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Can Hydrogen Fueling Stations Be Far Behind?

April 9, 2014

hydroge fuel stationThis piece is a sequel to, “Are Hydrogen Fuel Cells Vehicles Dead on Arrival?” What follows is a deeper look at the infrastructure, specifically hydrogen fueling stations, needed to support fuel cell electric vehicles (FCEV).

“Though hydrogen fuel cells have become much smaller, cheaper, and infinitely more efficient over the years, the technology has remained stuck on a road to nowhere. “With electric car sales not living up to expectations, the carmakers are looking for a hedge to meet the standards in California, and hydrogen provides that,” says Kevin See, a senior analyst at Lux research. But the biggest challenge facing fuel-cell cars today is the same as it’s always been — a lack of infrastructure. Only a handful of hydrogen filling stations exist in the U.S.,” according to Brian Dumaine reporting for CNN Money. What exists is a Catch 22 situation – need hydrogen cars to justify building fueling stations, but you need hydrogen fueling stations to justly purchasing fuel cell electric vehicles.

“Hydrogen-powered electric vehicles represent the next generation of electric vehicle technology,” said John Krafcik, President and Chief Executive Officer of Hyundai Motor America, Figure 1.

“The technology is here and automakers are ready,” said Catherine Dunwoody, executive director of the California Fuel Cell Partnership (CaFCP). “Before they can sell or lease fuel cell electric vehicles, a much larger fueling infrastructure must be in place.”

The prospect of alternative fueled vehicles running on hydrogen hit roadblock after roadblock ever since former U.S. Senator Masayuki Matsunaga’s vision of a hydrogen economy led to passage of the Hydrogen Research, Development, and Demonstration Act of 1990. One only has look back to 2009 when former Secretary of the U.S. Department of Energy Dr. Steven Chu announced that the government would cut research into FCEVs. Biofuels and batteries, he said, are “a much better place to put our money.” Nature reports, “The move came as a relief to the many critics of hydrogen vehicles, including some environmentalists who had come to see Bush’s hydrogen initiative as a cynical ploy to maintain the petrol-based status quo by focusing on an unattainable technology.”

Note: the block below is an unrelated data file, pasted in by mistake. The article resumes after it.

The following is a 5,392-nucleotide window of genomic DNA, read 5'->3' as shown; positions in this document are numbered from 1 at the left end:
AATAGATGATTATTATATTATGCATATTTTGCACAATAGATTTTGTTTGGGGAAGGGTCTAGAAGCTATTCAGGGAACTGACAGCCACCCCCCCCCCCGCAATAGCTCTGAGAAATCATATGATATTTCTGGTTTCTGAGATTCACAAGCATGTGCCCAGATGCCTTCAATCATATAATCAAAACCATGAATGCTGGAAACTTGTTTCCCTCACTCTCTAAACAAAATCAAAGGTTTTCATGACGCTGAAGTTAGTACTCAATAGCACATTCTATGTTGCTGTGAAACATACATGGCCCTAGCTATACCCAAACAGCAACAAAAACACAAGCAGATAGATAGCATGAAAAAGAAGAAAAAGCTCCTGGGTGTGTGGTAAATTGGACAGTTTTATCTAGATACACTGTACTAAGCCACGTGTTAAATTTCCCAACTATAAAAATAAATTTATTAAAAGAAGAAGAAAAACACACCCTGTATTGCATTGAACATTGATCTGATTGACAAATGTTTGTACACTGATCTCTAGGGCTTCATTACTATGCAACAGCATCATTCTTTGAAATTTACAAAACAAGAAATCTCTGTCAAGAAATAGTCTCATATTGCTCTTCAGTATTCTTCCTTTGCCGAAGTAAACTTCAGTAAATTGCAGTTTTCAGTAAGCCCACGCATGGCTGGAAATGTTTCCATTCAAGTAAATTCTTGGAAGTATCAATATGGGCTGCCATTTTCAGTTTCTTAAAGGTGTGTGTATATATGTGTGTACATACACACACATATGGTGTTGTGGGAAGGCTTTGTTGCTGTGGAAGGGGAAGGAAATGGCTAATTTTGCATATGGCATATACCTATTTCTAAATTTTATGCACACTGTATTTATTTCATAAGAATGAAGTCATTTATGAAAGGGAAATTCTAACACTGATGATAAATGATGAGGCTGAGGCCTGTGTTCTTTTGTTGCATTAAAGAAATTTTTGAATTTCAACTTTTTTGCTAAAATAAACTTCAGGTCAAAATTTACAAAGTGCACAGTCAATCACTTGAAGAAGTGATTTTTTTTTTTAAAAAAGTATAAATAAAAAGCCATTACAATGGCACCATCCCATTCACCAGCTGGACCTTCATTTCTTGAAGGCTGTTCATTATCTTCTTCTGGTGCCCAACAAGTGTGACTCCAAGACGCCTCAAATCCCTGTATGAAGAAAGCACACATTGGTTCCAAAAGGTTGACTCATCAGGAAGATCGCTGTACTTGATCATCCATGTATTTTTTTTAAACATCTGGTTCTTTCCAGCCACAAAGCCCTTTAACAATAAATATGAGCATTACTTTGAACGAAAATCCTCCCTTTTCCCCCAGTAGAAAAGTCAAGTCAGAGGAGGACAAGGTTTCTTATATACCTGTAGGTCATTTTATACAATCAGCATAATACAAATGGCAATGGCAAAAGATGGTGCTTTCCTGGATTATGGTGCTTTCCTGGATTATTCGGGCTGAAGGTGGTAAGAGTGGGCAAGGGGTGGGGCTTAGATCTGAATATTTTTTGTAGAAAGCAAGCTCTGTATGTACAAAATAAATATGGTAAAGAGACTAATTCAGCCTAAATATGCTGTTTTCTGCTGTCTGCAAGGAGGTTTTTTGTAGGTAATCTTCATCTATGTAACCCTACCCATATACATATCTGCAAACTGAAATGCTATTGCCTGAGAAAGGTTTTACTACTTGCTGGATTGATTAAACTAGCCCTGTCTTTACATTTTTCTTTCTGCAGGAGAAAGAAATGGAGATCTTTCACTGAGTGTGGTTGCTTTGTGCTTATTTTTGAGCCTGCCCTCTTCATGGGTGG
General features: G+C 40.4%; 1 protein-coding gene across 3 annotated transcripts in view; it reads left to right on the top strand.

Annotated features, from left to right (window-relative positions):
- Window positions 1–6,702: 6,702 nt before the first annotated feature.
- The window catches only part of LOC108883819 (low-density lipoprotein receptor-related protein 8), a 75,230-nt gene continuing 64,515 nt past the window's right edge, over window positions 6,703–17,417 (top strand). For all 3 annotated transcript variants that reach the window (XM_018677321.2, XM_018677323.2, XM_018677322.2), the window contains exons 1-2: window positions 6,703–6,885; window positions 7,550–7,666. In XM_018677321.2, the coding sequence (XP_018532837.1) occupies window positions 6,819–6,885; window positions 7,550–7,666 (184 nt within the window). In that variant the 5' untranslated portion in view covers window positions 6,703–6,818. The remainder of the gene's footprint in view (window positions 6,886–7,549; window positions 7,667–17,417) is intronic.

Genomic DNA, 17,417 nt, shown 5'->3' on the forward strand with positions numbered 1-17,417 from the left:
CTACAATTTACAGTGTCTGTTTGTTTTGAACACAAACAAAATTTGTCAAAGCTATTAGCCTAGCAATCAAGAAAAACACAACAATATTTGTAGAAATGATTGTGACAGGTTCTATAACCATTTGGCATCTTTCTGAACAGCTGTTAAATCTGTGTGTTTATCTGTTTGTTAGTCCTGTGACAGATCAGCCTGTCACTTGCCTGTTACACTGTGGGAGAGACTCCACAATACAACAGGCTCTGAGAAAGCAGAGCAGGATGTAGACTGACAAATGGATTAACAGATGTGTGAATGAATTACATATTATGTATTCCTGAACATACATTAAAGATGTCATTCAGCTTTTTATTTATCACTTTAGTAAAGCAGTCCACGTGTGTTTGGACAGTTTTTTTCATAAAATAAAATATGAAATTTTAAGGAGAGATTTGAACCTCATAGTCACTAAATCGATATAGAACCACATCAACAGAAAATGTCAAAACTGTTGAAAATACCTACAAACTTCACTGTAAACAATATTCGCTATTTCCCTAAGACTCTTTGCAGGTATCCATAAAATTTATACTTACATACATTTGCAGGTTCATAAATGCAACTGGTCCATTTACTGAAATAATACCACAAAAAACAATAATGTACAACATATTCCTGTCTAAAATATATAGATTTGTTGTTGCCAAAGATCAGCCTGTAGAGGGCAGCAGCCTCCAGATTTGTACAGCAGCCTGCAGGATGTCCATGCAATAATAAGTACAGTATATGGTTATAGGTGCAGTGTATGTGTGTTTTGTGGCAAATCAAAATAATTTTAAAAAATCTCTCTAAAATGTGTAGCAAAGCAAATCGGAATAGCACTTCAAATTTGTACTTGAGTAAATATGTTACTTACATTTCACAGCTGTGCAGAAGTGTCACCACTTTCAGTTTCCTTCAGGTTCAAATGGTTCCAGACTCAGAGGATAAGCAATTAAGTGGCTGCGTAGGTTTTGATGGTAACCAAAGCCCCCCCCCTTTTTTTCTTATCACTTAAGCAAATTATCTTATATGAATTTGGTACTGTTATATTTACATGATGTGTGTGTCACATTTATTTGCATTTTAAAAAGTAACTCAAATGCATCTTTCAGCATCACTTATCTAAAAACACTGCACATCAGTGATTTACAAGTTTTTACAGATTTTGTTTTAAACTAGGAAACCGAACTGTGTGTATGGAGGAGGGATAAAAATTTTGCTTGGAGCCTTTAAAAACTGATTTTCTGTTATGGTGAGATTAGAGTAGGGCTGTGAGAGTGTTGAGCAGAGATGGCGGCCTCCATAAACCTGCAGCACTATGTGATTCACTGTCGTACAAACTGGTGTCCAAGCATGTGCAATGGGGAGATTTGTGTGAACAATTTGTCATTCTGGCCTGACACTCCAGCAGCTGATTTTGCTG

The proposed budget cuts served only to galvanize supporters of hydrogen fuel vehicles and car manufacturers investing in biofuels and batteries. They feel hydrogen fuel cells have a long-term potential and are a way to satisfy stringent zero-emission vehicle (ZEV) mandates. Ultimately, Congress voted to override Chu and restore funds for hydrogen research, development, demonstration and deployment.

The push by the federal government to support commercialization of ZEVs turned towards lithium-ion battery technology. In many ways this was a logical move with the success of lithium-ion batteries in the consumer and computer electronics industries. Lithium-ion technology “is one of the most popular types of rechargeable battery for portable electronics, with one of the best energy densities, no memory effect, and a slow loss of charge when not in use; even modest increases in a battery’s energy-density rating — a measure of the amount of energy that can be delivered for a given weight — are important advances,” according to Lithium Air Industries, LLC.